The poet now switches over to the pages of South Indian history in the poem ‘Silent Witnesses of the Bygone Ages’ where he gives an account of the heart-rending ruins of Hampi of the once glorious Vijayanagara Empire on the banks of the river Tungabhadra which flourished for more than two and a half centuries in all power and pomp, glory and splendor from 1336 to 1565 C.E. It had reached the peak of its glory during the reign of Sri Krishnadeva Raya the unchallenged emperor of South India with three seas as natural boundaries of his kingdom, who was the patron of literature and music, sculpture and martial arts and in whose period pearls and precious stones were kept in heaps in the streets of the capital city of Vijayanagar and sold to Indian and Western customers. The poet quotes historian Swell: ‘Never perhaps in the history of the world has such havoc been wrought/and wrought so suddenly on so splendid a city/in the full plenitude of prosperity…’ (Time Whispers 53).      


Aju Mukhopadhyay reveals his awareness of the present reality of the city of Kolkata where he was born and though he now lives in Pondicherry he makes frequent visits to the metro city; as such with first-hand knowledge he describes the present state of Kolkata:

Passing by the hillock of garbage

he lifts the handkerchief mechanically

to his nose - …….

Broken roads overcrowded bus footpaths encroached

Hoodlums and youngsters raising donations. (Time Whispers 57)


He is pained to see the rising violence and inhuman exploitation in this computerized world with technological hype and commercial fair where the players exploit the market share and this painful reality is presented in the poem ‘Structural Violence’:

Does the whole structure not require

overhauling or demolition with fire

to rebuild a new structure for all? (Time Whispers 60)


The same tone continues in the poem ‘Terrorism’ where he condemns the wide-spread terrorism which has now become the biggest menace to the entire world. In the poem ‘Uncivilized’ Aju Mukhopadhyay vehemently condemns the pollution caused by the so-called civilized countries and boldly says that ‘civilized people are the most uncivilized’ (p.61). This theme of exploitation continues in the lengthy 5-page poem ‘The Adivasi’ which bewails the total injustice done to the original inhabitants of Africa, America and Australia:

In an age of tense globalization

All are concerned about prosperity …

Old world of exploitation marches on. (Time Whispers 64)


The piece ‘What a Great Republican Shore are we Basking in!’ gives us statistical data regarding the staggering amount spent on agriculture and agro-subsidy and equally staggering number of debt-burdened farmer-suicides. Our leaders do not have any real intention to develop the country; on the other hand their only aim is to protect their political power by throwing trifles like free-rice, free T.V., free cycle and such other doles as freebies to the selfish, short-sighted and narrow-minded voters. While the poems ‘India the Mother’ and ‘Our National Anthem’ are written with patriotic fervor, the poem ‘The Events’ is about the common event such as literary festivals conducted in all parts of the world which are mostly faceless and colourless; such events after events take place without making any real contribution either to literature or to the reading community or to the society; but the reality is ‘a gulf of silence/ island of non-existence/ nothing prevails’:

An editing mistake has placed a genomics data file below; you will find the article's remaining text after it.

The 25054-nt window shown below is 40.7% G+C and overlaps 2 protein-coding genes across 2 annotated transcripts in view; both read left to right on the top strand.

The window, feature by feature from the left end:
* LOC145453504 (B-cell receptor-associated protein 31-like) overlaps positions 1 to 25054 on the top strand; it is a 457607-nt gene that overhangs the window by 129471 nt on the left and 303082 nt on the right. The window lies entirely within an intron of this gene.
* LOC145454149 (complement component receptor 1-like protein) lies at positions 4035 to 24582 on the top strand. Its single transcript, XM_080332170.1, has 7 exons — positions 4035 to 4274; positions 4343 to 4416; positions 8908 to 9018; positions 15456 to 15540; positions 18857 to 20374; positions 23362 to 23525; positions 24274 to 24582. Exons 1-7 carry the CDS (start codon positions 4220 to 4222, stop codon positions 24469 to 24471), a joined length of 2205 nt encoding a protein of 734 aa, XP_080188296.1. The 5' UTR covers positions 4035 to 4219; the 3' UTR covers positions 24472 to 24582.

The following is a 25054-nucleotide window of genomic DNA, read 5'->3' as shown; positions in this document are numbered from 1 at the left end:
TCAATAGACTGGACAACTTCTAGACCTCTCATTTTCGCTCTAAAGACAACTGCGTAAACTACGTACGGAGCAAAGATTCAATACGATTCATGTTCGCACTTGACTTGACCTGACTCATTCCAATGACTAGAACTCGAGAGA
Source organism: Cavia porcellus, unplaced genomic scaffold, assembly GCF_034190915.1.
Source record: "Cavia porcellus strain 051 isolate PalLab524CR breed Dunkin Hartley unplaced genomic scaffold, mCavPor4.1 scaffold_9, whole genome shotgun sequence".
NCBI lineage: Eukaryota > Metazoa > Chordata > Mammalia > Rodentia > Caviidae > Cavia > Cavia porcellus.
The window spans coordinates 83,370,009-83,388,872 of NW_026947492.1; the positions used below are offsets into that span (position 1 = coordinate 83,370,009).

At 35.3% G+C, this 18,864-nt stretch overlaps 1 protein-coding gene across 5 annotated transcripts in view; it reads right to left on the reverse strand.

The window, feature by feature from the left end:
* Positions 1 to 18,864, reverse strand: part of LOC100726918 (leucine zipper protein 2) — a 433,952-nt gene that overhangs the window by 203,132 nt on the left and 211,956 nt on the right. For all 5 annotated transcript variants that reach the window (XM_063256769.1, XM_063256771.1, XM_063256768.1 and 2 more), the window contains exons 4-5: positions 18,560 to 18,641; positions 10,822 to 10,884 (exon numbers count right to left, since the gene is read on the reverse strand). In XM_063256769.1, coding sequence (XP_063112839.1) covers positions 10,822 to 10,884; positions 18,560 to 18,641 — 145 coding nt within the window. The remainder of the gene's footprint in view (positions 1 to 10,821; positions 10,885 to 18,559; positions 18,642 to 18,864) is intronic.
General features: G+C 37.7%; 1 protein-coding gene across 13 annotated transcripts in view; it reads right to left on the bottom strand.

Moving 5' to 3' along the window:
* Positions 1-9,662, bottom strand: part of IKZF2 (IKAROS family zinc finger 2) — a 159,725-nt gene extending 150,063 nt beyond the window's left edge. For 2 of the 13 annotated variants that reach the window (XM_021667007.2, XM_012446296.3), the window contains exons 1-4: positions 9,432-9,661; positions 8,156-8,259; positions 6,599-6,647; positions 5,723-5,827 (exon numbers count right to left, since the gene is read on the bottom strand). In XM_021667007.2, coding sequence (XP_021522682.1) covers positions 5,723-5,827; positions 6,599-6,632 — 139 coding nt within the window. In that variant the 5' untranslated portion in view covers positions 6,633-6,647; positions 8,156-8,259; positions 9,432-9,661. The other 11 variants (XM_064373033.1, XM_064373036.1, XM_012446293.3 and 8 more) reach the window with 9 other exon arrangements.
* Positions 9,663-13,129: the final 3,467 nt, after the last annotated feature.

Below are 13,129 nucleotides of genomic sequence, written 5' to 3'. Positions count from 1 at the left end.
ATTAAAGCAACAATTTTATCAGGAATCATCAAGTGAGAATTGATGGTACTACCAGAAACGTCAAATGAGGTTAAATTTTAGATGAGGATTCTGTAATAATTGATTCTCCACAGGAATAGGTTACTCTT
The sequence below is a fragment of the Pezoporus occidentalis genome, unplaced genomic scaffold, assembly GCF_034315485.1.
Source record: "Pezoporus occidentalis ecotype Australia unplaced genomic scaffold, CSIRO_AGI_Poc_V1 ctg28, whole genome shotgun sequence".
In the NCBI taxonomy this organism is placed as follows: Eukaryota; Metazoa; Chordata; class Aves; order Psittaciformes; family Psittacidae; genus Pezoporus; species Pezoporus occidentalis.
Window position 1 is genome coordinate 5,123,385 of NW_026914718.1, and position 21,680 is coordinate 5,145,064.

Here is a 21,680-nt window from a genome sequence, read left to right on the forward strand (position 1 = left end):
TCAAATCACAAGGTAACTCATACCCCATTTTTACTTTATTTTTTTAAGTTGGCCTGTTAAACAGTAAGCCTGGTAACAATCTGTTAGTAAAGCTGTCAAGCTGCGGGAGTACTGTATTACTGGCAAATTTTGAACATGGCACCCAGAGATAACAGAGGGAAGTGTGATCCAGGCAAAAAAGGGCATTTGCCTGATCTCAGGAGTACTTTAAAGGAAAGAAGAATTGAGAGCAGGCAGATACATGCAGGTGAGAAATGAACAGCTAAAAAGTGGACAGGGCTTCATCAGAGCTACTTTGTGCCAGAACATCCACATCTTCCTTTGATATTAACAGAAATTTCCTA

Everything flows into the void

yet they take place

the evanescent events. (Time Whispers 92)


Aju’s love for birds, tiny creatures and insects is vividly presented in poems such as ‘The Profile of Birds’, “Insect’s Nest’, ‘Ant’s Hut’ and ‘Bumblebee Bamboozles’. He tries to give some philosophical message by saying that like insect’s nest all great constructions would vanish in course of time; in other words he underlines the ephemerality of worldly things and man-made constructions:

Ain’t all the great constructions

like insect’s nest brittle and fragile

sure to go

today or tomorrow

measured by time?’ (Time Whispers 103).


In one of the end poems ‘Fluttering before Settling at the Right Place’ he comes back to his favourite theme of spirituality stressing the need to find the truth of our being:               

To find the truth of our being

Let us dip our antennae

Into the nectar of the flower

With the OM falling like a shower.. (Time Whispers 113)


He strikes a note of optimism in the penultimate poem ‘Flower of the Future’ where he expresses that the mystic bud shall bloom unseen and unknown with shimmering hope rising up:                             

That the flower of the future

In harmony with Nature

For a Divine purpose

Has been opening its petals

From ages far behind

Towards a time

Peaceful and glorious. (Time Whispers 115) 


Aju Mukhopadhyay is an eminent poet of the modern times and he has rightly taken the decision to bring out this collection even though most of the poems have already been published in his previous volumes. He has added new vigour, beauty and novelty to this present book by including ten fresh poems which have gone a long way in enhancing the quality of this collection.


The book in fact runs on the two parallel lines of love and life and draws its sustenance from the theme of love and life which can never be divorced from each other. The beauty of the book lies in the poetic rhythm created by the whispers of other harmony springing from the perennial springs of love and life. Towards the close the manifestation of the metaphysical beauty of the veritable truth of whispers of Time becomes a virtual reality as Time whispers not only in the poet’s ear, but in the ears of the entire reading community.



The Reviewer:


prof-t-v-reddyProf. (Dr) T. Vasudeva Reddy, Professor Emeritus, is an award winning poet, novelist and critic.  Born in December 1943 in a village near Tirupati, he did masters in English in 1966; got his Ph. D for his thesis on the novels of Jane Austen. He worked as lecturer, reader and UGC National Fellow and visiting professor, and retired as principal of a government degree college in December 2001. He received the Awards of International Eminent Poet in 1987, Hon. D. Litt. from the WAAC, San Francisco in 1988, Best Teacher Award at the College & University level from the Govt. of AP in 1990, Best Poetry award for his third poetry book The Fleeting Bubbles from Michael Madhusudan Dutt Academy, Calcutta in 1994 and the prestigious U.G.C Award of National Fellowship in 1998. His biography figures in the American Biographical Institute (N. Carolina, USA), International Biographical Institute (Cambridge), Reference India and Asia (New Delhi), and Sahitya Akademi (New Delhi). He has received the international Award of “Excellence in World Poetry” in 2009. He can be contacted at